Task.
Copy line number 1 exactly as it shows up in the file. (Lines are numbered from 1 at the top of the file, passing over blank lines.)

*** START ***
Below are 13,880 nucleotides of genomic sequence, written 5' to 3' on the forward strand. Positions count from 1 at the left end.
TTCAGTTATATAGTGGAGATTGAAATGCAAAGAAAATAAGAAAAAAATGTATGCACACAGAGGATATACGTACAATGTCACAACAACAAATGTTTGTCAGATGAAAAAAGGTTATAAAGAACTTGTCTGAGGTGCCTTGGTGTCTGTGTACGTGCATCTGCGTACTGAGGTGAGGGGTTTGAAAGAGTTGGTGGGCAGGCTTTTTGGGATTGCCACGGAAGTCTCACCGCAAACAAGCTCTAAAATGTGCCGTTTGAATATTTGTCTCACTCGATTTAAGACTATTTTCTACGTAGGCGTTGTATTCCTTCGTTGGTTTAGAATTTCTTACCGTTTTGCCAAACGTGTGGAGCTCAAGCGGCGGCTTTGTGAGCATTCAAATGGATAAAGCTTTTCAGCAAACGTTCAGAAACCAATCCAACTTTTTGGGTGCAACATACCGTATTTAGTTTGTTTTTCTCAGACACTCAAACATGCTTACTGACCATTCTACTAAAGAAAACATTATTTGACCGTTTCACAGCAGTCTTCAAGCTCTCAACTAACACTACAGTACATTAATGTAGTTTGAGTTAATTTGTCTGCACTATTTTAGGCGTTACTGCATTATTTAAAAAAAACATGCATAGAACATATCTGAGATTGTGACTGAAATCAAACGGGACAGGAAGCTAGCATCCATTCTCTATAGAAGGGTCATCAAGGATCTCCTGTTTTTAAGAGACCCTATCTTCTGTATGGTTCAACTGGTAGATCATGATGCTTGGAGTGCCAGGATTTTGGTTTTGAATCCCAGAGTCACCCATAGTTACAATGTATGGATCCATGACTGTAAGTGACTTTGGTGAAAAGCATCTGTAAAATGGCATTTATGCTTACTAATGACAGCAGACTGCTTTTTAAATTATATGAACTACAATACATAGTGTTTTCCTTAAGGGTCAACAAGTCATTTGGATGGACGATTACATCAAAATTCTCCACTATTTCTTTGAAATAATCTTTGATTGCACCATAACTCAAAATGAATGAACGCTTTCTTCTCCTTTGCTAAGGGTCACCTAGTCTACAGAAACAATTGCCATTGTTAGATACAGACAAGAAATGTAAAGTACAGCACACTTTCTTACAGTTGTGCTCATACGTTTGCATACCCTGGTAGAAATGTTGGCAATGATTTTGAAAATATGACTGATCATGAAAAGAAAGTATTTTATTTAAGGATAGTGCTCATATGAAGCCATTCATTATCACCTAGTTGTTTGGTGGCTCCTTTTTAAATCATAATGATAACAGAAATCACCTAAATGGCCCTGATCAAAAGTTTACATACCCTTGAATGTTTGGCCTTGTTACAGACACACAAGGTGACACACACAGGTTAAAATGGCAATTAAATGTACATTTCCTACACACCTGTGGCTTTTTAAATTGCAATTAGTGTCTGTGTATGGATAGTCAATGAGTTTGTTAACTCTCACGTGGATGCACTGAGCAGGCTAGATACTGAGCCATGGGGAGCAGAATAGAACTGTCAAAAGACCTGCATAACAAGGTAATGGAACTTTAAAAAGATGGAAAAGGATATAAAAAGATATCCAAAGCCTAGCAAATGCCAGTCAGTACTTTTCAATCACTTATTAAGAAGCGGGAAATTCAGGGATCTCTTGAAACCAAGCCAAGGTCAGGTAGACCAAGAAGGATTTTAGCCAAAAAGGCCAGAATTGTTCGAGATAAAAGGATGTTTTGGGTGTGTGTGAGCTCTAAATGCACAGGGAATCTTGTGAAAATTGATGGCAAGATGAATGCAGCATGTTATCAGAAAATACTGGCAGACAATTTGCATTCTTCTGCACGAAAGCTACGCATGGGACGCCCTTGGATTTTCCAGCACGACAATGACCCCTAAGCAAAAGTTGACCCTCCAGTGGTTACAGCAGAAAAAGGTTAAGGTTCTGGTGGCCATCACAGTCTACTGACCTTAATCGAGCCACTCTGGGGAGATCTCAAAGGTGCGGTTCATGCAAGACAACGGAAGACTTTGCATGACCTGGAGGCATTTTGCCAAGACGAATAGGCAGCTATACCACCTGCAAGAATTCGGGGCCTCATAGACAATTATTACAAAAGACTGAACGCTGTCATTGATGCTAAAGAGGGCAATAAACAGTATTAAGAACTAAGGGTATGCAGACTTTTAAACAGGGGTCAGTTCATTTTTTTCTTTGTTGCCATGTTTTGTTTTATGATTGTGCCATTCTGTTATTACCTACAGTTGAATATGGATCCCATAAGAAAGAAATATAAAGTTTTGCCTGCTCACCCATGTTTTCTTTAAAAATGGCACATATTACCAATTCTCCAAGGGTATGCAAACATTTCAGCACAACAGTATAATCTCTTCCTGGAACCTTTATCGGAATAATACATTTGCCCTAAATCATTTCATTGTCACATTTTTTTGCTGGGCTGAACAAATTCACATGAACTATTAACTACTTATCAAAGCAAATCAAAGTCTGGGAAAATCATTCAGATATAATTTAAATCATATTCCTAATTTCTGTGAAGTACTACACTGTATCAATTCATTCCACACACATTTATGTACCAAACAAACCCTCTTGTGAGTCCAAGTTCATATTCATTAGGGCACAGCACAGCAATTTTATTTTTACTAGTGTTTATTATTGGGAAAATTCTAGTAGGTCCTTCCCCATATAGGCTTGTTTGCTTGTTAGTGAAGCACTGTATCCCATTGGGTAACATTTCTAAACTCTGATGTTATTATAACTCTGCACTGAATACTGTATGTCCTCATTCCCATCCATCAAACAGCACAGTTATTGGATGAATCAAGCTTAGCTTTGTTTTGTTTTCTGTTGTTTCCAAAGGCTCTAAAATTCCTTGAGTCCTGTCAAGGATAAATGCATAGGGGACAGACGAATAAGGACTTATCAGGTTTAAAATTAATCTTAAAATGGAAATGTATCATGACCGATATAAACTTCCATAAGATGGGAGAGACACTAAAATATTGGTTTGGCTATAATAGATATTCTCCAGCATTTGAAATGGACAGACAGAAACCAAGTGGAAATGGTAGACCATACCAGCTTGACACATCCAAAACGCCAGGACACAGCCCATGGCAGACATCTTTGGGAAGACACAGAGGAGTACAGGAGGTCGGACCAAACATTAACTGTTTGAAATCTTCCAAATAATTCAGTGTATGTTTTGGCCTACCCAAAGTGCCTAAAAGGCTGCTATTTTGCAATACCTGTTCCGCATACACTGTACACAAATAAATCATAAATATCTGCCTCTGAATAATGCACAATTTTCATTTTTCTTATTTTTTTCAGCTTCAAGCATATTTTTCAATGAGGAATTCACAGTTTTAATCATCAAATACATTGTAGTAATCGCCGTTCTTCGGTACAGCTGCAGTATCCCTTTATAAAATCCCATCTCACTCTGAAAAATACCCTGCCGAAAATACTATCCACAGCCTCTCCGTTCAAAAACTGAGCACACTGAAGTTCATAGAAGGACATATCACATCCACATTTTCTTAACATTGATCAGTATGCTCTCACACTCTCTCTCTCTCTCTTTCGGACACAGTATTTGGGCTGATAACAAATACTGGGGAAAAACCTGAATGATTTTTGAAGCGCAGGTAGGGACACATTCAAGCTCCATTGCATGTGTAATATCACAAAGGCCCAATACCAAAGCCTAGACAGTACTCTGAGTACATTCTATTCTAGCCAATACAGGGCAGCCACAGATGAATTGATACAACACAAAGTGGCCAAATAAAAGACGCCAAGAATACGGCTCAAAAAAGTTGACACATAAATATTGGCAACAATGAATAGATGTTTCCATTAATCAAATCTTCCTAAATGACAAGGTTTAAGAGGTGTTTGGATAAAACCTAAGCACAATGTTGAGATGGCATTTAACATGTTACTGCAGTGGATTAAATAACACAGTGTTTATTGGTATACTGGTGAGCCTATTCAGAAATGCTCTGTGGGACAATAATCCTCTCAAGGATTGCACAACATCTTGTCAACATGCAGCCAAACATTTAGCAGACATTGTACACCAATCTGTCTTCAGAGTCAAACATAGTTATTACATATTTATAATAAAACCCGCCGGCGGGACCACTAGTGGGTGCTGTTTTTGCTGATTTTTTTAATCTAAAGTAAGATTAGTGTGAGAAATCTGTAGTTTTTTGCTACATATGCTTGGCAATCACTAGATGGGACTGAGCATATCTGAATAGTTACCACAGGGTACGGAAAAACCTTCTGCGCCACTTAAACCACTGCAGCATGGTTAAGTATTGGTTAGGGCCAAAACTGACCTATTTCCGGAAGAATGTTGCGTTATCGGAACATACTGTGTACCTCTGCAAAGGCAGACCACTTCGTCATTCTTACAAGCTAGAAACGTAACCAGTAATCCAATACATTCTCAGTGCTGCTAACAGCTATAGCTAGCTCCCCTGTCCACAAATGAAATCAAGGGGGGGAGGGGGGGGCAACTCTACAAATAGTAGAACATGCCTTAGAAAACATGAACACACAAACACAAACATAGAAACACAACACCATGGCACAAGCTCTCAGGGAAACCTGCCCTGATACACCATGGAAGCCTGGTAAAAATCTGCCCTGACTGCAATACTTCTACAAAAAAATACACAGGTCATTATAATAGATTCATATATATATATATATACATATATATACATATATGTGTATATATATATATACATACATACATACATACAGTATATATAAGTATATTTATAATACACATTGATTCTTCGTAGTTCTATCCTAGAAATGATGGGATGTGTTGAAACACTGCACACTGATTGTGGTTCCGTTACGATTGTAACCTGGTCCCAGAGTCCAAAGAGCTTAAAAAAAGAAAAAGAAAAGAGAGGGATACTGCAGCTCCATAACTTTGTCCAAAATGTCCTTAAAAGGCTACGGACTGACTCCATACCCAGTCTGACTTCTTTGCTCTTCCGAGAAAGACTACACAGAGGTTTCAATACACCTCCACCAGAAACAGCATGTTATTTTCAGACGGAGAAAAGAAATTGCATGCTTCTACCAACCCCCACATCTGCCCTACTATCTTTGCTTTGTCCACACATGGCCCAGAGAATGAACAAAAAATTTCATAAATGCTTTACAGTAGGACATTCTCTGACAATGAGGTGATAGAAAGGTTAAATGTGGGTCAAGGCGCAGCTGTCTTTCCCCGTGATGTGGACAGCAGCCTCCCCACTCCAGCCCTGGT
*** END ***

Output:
Below are 13,880 nucleotides of genomic sequence, written 5' to 3' on the forward strand. Positions count from 1 at the left end.